How to create an internet sensation in three easy steps

VCCP’s new Morethan Freeman campaign is confusing on a number of levels. But then that’s partly the point

“I’m Morethan Freeman. Thank you for listening.” The ads are dramatically undramatic, and far too long. And this Morethan character, perched on the roof of a house or car (why always the roof?), looks as much like the star of the Shawshank Redemption as I do. Yet the thing that distinguishes VCCP’s latest campaign (created by the group’s creative agency, SFW) isn’t how mad it is, but how sensible. With this, and, they’ve created an instant advertising formula that’s logical, quick and simple enough for anyone to follow. In just three easy steps, you too could cook up an internet sensation….

Firstly, to create your central character, misspell the name of your product in such a way as to connect it with something more memorable – ideally a cute animal or a celebrity. Associating an unfamiliar idea with a familiar one is a mnemonic technique that was used by those notable proto-admen, Jesuit missionaries, as early as the 15th century. These days it has other advantages: It allows you to deploy all of the machinery of celebrity, Britain’s only remaining heavy industry, in the service of your campaign. It makes it possible for your brand to interact with consumers on social media, without their having to consider the absurdity of befriending a bar of chocolate. And the resulting unique misspelling will trend cleanly on Twitter, giving the brand manager a massive hard-on.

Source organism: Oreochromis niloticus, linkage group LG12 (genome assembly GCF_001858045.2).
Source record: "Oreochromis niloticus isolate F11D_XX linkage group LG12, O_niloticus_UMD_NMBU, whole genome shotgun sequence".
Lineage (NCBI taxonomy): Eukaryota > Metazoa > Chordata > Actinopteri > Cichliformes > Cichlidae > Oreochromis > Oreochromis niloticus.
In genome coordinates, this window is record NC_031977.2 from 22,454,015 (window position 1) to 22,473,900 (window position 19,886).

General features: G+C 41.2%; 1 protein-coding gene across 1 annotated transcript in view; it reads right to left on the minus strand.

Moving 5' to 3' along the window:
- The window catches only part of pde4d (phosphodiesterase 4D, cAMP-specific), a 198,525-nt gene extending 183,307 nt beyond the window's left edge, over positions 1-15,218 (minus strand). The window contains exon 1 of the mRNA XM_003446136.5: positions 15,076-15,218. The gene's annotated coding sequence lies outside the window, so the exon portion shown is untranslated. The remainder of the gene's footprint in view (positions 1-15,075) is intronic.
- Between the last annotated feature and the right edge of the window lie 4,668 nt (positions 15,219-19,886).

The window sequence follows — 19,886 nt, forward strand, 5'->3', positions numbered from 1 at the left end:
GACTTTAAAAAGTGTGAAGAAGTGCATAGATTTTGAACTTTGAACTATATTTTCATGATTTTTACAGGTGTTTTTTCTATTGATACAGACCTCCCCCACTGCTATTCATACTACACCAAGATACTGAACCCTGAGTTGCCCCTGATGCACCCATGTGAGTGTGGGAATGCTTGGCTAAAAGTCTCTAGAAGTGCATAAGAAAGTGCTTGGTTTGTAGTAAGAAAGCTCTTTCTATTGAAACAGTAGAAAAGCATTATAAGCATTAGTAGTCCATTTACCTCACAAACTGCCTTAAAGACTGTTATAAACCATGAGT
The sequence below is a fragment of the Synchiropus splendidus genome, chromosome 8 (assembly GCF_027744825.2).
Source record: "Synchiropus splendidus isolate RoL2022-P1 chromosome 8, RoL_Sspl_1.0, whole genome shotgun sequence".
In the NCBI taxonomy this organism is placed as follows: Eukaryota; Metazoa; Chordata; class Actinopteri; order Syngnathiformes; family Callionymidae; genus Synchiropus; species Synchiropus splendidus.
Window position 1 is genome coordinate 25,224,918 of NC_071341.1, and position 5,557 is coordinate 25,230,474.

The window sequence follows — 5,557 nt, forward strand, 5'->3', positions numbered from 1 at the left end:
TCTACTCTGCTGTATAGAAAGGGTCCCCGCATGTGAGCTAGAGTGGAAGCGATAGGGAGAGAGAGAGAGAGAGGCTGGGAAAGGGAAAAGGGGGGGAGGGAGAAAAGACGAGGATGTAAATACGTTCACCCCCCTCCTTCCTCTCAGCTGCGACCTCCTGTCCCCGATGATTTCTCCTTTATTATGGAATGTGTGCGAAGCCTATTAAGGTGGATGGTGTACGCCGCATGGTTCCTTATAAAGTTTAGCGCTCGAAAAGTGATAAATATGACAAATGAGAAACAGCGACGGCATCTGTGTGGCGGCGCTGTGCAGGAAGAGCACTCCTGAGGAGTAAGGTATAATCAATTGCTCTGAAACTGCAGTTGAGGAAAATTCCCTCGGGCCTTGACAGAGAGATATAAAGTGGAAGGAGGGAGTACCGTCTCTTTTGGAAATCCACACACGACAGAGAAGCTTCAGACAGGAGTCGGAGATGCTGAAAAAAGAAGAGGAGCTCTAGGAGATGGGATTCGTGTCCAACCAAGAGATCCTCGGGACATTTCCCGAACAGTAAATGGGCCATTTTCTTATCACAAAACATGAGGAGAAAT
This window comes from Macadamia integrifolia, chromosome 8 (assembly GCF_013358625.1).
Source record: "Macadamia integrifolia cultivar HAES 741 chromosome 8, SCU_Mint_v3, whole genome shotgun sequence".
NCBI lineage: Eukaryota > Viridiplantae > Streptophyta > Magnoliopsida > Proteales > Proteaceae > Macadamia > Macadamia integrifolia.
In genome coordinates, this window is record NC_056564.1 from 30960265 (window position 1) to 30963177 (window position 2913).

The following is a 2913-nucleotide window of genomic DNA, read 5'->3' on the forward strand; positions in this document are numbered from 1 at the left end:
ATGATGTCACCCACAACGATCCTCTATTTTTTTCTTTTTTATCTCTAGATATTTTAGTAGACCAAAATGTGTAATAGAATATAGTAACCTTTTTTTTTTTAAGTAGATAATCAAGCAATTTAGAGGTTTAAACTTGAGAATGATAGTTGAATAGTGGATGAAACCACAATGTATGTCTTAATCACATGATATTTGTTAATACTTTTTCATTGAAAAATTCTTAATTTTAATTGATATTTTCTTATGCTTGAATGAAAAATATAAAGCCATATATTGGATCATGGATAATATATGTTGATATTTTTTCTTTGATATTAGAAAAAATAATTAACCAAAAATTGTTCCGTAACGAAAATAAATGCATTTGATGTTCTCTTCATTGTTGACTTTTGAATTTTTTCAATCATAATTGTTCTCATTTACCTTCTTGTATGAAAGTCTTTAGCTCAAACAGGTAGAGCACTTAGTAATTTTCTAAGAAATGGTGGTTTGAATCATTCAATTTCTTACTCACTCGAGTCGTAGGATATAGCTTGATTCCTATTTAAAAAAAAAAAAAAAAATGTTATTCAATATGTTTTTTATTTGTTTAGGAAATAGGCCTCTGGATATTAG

Now you’ve got your star, you’re ready to write your script. You may be tempted to talk about your product, do not do this: no-one is interested in your product, when and if they are they’ll research it on the internet. The purpose of your script is to make Salmon Rushed-DIY into a really credible Booker-Prize-winning CGI fish. This probably runs counter to certain outdated ideas that you may cherish about advertising being communication. The problem with communication, good communication in particular, is that it leaves the consumer with nothing to do. These days what you want is to confuse the consumer just enough that she’ll talk about your campaign incessantly on Facebook.

Which brings us to the coup de grace: add a dash of something almost, but not quite, racist. The ASA says it is racist for a white actor to put on a Jamaican accent (“Mastication for the nation” anyone?), yet for a white impressionist to do Morgan Freeman is not; so long as he doesn’t black up. Likewise it is racist to impersonate an eastern European immigrant with poor English, but probably not if you’re a meerkat. The racist-but-not thing is great, you see, because every­one is neurotic about race, so they’ll need to talk to their friends (on Twitter naturally) just to reassure themselves that their opinion is the right one.

Now run your ad, sit back in your big leather chair and watch it spread across the web, like a nasty rash. This advertising lark is easy when you know how. There’s no need to thank me. And certainly no need for anyone else to go giving VCCP a million quid.

‘Gordon Comstock’ is a creative at a London advertising agency. He writes regularly at


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